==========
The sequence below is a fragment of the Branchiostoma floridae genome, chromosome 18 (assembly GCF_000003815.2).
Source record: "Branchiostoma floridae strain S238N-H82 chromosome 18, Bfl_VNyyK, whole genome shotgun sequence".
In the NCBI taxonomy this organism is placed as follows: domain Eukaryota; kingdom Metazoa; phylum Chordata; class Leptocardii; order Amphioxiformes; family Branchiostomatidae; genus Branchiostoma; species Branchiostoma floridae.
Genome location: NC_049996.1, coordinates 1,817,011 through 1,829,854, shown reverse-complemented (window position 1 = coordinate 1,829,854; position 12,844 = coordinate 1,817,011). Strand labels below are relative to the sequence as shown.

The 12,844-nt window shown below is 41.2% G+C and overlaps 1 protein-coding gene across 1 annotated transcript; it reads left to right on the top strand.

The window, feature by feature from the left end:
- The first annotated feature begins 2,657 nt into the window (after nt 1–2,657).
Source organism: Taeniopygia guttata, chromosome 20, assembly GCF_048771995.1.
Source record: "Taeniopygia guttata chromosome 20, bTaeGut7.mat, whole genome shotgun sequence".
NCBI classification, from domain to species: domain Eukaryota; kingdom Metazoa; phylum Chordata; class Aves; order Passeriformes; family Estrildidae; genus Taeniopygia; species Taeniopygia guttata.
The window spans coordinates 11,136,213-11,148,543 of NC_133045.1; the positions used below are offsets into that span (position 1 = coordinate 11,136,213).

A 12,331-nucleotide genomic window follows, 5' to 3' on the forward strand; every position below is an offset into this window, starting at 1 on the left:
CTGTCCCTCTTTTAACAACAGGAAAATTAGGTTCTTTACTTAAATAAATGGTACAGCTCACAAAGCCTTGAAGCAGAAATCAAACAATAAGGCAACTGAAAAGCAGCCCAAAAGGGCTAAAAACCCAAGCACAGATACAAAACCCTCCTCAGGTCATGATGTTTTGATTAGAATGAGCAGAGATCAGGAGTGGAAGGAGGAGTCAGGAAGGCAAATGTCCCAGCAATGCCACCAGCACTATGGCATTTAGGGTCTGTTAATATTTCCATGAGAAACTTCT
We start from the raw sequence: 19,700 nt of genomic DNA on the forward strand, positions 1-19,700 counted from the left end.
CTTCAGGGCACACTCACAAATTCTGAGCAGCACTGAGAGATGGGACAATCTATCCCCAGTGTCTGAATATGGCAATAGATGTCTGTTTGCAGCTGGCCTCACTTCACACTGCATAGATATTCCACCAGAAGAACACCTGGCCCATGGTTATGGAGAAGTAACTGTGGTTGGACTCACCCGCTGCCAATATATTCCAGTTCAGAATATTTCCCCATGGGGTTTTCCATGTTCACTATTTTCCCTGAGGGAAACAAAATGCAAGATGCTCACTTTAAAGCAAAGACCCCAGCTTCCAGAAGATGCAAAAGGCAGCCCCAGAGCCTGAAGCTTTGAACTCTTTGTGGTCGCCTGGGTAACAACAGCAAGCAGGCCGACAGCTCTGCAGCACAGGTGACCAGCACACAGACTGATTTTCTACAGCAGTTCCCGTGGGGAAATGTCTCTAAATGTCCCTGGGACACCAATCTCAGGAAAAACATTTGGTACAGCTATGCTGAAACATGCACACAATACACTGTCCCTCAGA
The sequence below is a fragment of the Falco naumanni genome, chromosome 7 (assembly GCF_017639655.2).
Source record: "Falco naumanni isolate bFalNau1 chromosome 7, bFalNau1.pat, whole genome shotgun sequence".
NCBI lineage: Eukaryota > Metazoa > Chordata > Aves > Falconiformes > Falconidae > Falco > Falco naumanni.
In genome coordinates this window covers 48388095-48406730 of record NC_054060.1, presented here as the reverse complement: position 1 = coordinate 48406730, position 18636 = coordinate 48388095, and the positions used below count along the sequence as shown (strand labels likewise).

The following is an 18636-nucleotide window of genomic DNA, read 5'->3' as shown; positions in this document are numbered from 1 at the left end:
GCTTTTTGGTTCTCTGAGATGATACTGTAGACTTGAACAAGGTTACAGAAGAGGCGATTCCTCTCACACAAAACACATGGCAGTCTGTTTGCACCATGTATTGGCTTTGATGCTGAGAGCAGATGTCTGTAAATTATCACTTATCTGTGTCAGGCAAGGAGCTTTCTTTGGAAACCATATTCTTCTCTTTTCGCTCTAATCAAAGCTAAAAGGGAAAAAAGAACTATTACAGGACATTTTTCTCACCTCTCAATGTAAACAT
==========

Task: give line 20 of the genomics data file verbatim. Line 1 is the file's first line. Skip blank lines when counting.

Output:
The following is an 18636-nucleotide window of genomic DNA, read 5'->3' as shown; positions in this document are numbered from 1 at the left end: